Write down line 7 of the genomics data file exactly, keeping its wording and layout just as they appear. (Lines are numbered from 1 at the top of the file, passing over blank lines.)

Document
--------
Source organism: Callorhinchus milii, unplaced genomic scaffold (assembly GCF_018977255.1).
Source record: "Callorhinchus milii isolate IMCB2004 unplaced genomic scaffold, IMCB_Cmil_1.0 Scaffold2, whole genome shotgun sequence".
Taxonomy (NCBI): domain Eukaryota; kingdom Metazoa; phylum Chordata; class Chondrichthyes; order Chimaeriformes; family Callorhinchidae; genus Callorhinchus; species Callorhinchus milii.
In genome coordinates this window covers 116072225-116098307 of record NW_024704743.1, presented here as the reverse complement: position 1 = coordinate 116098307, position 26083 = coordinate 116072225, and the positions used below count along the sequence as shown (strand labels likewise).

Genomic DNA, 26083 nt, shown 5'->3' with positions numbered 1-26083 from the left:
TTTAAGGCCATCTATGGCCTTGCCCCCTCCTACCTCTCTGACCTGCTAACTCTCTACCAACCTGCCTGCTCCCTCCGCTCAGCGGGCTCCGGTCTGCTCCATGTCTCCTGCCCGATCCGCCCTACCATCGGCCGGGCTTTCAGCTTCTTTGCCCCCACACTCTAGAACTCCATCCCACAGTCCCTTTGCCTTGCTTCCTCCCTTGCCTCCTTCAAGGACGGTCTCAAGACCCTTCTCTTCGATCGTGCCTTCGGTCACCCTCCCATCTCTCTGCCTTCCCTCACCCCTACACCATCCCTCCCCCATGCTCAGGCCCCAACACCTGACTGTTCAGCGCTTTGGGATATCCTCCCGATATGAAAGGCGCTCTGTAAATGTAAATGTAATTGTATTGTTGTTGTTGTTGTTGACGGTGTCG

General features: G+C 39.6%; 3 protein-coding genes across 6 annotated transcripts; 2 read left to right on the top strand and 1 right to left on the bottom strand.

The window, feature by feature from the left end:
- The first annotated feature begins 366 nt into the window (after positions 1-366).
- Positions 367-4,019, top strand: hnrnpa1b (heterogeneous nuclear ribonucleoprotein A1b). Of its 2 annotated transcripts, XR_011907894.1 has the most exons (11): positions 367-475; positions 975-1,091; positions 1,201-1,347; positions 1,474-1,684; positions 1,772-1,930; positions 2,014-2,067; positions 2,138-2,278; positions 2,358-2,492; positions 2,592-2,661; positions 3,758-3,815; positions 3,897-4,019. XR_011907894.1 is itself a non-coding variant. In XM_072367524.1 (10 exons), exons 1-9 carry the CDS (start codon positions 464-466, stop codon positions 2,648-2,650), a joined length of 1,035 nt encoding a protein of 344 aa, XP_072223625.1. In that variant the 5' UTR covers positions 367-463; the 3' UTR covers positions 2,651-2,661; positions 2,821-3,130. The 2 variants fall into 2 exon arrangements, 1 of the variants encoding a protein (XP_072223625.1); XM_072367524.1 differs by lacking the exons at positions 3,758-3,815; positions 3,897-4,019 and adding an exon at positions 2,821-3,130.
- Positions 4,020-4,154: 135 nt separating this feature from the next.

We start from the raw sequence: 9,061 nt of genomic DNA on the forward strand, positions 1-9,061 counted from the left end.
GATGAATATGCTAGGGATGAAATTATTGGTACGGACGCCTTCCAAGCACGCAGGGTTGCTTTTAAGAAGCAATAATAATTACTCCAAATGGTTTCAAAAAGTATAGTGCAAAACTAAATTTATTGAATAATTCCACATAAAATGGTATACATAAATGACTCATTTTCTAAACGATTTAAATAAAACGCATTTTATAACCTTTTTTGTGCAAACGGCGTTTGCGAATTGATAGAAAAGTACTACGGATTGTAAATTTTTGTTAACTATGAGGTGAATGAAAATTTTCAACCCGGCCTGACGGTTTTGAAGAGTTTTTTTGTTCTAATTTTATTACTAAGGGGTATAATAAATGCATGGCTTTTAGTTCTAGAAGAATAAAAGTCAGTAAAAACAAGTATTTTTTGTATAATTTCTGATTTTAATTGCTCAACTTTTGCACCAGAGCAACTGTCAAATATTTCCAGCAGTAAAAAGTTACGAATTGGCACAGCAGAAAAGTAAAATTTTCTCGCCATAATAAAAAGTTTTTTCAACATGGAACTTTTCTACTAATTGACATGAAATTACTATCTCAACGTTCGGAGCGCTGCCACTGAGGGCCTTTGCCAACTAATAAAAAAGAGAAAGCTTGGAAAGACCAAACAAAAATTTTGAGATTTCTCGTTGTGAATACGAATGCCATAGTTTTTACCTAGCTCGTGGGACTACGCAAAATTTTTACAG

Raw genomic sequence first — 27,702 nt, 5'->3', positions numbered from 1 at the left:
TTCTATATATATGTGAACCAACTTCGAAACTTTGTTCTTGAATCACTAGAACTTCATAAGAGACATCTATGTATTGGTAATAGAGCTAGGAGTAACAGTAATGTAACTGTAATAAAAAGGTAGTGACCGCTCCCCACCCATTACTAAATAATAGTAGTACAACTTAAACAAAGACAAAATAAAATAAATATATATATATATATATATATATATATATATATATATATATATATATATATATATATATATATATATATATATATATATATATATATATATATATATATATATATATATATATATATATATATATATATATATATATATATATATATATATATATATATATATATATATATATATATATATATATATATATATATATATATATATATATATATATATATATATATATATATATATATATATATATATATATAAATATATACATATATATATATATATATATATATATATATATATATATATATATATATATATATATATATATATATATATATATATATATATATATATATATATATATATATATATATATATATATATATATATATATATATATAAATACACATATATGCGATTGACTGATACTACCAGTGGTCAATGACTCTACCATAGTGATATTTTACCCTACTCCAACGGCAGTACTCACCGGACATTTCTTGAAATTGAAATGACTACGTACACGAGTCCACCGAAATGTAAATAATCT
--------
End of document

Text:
General features: G+C 39.6%; 3 protein-coding genes across 6 annotated transcripts; 2 read left to right on the top strand and 1 right to left on the bottom strand.